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As Coronavirus Cases Jump, Illinoisans Slip in Following Public Health Guidelines

Being indoors more and COVID fatigue likely behind second wave; ‘surge upon surge’ expected

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It seems that necessary behaviors are slipping, and this could put extreme strain on our healthcare infrastructure.”

James Druckman
IPR Political Scientist


More Illinoisans are wearing masks, like one of the Art Institute of Chicago's iconic guardian lions, but have fallen short on other behaviors that would help prevent the spread of the coronavirus.

As COVID-19 cases in Illinois surge past spring’s high point, a new survey examining people’s behaviors in the state shows that colder weather driving people indoors and COVID fatigue are likely behind the virus’ deadly second wave.

The number of COVID-19 cases in Illinois has increased sharply over the last two months from about 2,000 cases per day in late September to a seven-day rolling average of roughly 12,000 daily cases since mid-November.

“The numbers are not promising in terms of what to expect in the coming months,” said IPR political scientist James Druckman. “It seems that necessary behaviors are slipping, and this could put extreme strain on our healthcare infrastructure.”

Druckman co-leads the ongoing research into the impact of COVID-19 conducted by a university consortium between Northwestern, Harvard, Northeastern, and Rutgers, which surveyed Illinoisans between April and November 2020. Northwestern PhD student Jennifer Lin also worked on the survey.

When asked which activities respondents had engaged in over the past 24 hours, the researchers found a “substantial jump” in people engaging in indoor activities outside of the home, including 40% of people saying they went in to their work, up from 25% in April.

In Illinois, 42% of respondents also indicated they are spending more time indoors with others. “This is a twofold increase from the number of respondents who said they were spending more time indoors in the spring,” Druckman said.

While some indoor activities—such as going to church, gyms, and restaurants—and using public transportation slightly dropped by 3% or less between mid-October and mid-November, Druckman and his co-authors indicated the overall trend of people spending more time in closed indoor spaces with others continued to rise.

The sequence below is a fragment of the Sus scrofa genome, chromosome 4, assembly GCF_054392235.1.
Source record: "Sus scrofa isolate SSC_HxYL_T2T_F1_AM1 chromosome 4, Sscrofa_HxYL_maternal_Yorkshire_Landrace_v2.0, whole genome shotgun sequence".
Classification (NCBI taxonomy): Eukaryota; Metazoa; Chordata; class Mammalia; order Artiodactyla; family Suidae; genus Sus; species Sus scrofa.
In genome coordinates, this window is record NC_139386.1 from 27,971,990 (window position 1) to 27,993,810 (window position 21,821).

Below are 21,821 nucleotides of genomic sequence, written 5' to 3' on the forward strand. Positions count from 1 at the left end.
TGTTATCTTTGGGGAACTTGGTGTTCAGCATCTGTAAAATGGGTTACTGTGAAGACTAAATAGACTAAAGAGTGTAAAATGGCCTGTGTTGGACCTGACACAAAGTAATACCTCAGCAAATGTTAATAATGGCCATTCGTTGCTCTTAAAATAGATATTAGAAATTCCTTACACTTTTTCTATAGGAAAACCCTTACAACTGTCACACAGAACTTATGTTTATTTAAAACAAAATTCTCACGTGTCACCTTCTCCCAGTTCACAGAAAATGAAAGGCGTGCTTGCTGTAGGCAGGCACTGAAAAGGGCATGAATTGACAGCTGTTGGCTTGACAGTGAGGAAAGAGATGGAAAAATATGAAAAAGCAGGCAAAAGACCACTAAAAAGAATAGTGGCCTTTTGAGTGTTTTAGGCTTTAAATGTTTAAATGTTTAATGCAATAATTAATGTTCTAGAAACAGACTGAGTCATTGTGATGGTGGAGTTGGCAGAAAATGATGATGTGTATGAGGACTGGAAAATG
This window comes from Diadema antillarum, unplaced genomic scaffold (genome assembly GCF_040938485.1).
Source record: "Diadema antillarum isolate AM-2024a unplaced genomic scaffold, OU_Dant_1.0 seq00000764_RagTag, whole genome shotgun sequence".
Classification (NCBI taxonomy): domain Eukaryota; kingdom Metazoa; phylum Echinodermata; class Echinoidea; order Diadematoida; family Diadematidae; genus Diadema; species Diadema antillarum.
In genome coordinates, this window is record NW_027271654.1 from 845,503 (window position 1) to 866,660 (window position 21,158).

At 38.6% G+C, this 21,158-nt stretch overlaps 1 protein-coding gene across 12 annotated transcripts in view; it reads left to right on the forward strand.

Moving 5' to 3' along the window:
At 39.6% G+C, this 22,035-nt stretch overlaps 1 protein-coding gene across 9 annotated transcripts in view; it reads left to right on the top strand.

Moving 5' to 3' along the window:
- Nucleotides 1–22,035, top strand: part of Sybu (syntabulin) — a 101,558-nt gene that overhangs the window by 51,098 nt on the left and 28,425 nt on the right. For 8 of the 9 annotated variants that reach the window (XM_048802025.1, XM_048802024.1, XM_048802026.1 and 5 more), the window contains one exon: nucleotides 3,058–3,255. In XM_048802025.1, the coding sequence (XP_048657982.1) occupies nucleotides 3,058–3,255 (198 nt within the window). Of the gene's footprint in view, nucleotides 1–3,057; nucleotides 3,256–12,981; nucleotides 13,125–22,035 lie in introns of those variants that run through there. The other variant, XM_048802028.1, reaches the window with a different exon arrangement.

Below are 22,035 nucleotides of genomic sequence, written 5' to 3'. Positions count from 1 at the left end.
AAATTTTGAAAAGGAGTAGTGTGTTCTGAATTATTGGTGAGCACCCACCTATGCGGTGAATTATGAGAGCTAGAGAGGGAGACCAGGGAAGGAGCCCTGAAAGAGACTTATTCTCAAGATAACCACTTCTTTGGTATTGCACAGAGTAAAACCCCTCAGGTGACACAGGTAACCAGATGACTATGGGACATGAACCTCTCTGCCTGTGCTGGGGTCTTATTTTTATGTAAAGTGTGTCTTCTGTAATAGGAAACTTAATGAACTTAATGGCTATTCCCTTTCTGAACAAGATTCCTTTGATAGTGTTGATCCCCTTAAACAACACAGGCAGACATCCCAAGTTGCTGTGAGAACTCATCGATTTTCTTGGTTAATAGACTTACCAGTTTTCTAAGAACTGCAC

Even though 78% of Illinoisans report wearing masks, up from 52% in April, they report declines in trying to stay apart from others when indoors:

  • Avoiding contact with others slipped from 66% to 49%.
  • Avoiding public or crowded places dropped from 75% to 62%.

These figures indicate that more people in the state are neglecting critical health recommendations to maintain social distancing and stay away from indoor activities outside of their homes as the disease is more likely to spread through person-to-person aerosol transmission in closed indoor spaces.

Despite recent moves by Illinois Governor J.B. Pritzker and Chicago Mayor Lori Lightfoot to impose additional restrictions on gatherings and indoor activities and pleas to stay at home for the holiday, a large number of Illinoisans traveled over Thanksgiving this year—at a time when they are less likely to follow public health recommendations.

On the heels of the Thanksgiving holiday and with another on the horizon, many public health experts expect the number of COVID-19 cases to rise sharply in the coming weeks. In a November 25 briefing, Dr. Ngozi Ezike, director of the Illinois Department of Public Health, said signs of a possible surge in Illinois could be seen within the next two weeks.

Dr. Anthony Fauci, director of the National Institute of Allergy and Infectious Diseases, told ABC News on Sunday that he worries that the U.S. may experience a “surge upon a surge.”

To avoid overwhelming hospitals in the coming months and reducing deaths from COVID-19, the researchers encourage all Americans to increase social distancing measures and adhere more strictly to public health recommendations, especially in limiting indoor contact with others outside of their homes.

Read the complete report.

James Druckman is Payson S. Wild Professor of Political Science and IPR associate director and fellow. Previous surveys can be found here. 

 Photo credit: Day_Photo, Pixabay

Published: November 30, 2020.